Robert Rines: The Death of a Monster Hunter

If there is a Loch Ness monster, she's feeling pretty good about herself right now. Robert H. Rines, the man who came closer than anyone to proving the existence of the fabled serpent, died last week at 87.
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If there is a Loch Ness monster, she’s feeling
pretty good about herself right now. Robert H. Rines, the man who came closer
than anyone to proving the existence of the fabled serpent, died last week at
the age of 87.

Over three and a half decades, and many, many trips
to the famous Scottish lake, Rines produced numerous theories, several
tantalizing photographs, and—alas—no evidence sufficient to convince the
scientific community. Mainstream biology today holds the same position it did in
June, 1972, when Rines first saw “a large, darkish
hump, covered... with rough, mottled skin, like the back of an elephant”:
there is no plesiosaurus, nor any
other aquatic dinosaur, nor slithering monstrosity of any kind, in the murky depths
of Loch Ness.

If you’re picturing Rines as a ranting buffoon squatting
in an old fishing trawler, chewing on a pipe and tugging at his long, damp beard,
think again. Aside from his work in cryptozoology (that being the pseudoscientific
word for the pseudoscience of monster hunting), Rines was an accomplished inventor
who held more than 800 patents, including one for missile-guiding technology;
he was also a renowned intellectual property lawyer and founder of the Franklin
Pierce Law Center. And Rines brought his scientific acumen to his quest, developing
custom sonar technologies and underwater photography techniques to enhance his
search for Nessie.

At first, there is something slightly
preposterous about the idea that someone of such intellectual heft would spend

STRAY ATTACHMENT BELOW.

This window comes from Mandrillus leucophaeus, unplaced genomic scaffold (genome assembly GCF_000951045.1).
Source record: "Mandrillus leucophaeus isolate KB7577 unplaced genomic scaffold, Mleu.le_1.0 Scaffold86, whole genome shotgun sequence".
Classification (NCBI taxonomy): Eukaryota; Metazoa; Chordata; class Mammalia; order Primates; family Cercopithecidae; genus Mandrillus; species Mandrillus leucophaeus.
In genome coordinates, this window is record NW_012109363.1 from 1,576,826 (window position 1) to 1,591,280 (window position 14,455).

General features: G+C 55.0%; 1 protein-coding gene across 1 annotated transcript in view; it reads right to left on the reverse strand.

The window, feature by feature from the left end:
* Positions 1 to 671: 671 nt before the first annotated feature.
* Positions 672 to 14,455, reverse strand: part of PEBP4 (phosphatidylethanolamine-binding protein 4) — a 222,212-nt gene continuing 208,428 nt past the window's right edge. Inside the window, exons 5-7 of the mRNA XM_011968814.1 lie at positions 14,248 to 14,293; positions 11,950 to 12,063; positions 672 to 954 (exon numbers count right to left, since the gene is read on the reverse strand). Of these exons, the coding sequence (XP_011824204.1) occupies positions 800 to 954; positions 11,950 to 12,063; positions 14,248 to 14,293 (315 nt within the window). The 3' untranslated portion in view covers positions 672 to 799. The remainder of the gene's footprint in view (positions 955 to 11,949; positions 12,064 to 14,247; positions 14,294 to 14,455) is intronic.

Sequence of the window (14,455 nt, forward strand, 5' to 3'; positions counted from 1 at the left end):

half a lifetime on something that is, to many of us, nonsensical on the face of
it. It’s as if Albert Einstein had divided his precious time between
theoretical physics and unicorn hunting.

But whenever I start to roll my eyes at the monster
hunters of the world (or the alien spotters, or the ghost whisperers, or the
fortune tellers) I think about our habit, as a society, of mocking fringe
thinkers until the instant they’re proven right—at which point we begin celebrating
the tenacious genius who never gave up hope, despite all the obstacles…obstacles such as
the scorn we were just heaping upon them a moment ago.

Isn’t there always the part, in the biography of the
great inventor or discoverer or creator, where the whole world is laughing at their
terrible idea—about how washing hands prevents disease, or how the Earth
revolves around the sun—until they are proven right, and are revealed as not
crackpots, but geniuses! Geniuses who stuck with it, no matter what the
world thought!

If anybody had a good shot at turning out to be a
non-crackpot, to prove that Nessie was real, it was Robert H. Rines, with his sonar
devices and 800 patents and refusal to give in.

Sure, the mainstream scientific community felt (and
feels) there’s no plesiosaur in Loch Ness; but Rines had seen the damn
thing with his own eyes, he trusted his own mind, and by God he was going to
get to the bottom of it.

So, yeah, maybe there’s no Loch Ness monster.

Okay, probably
there’s no Loch Ness monster.

But it's worth pausing for a moment to celebrate Robert H.
Rines, and the one in a million chance that there is.

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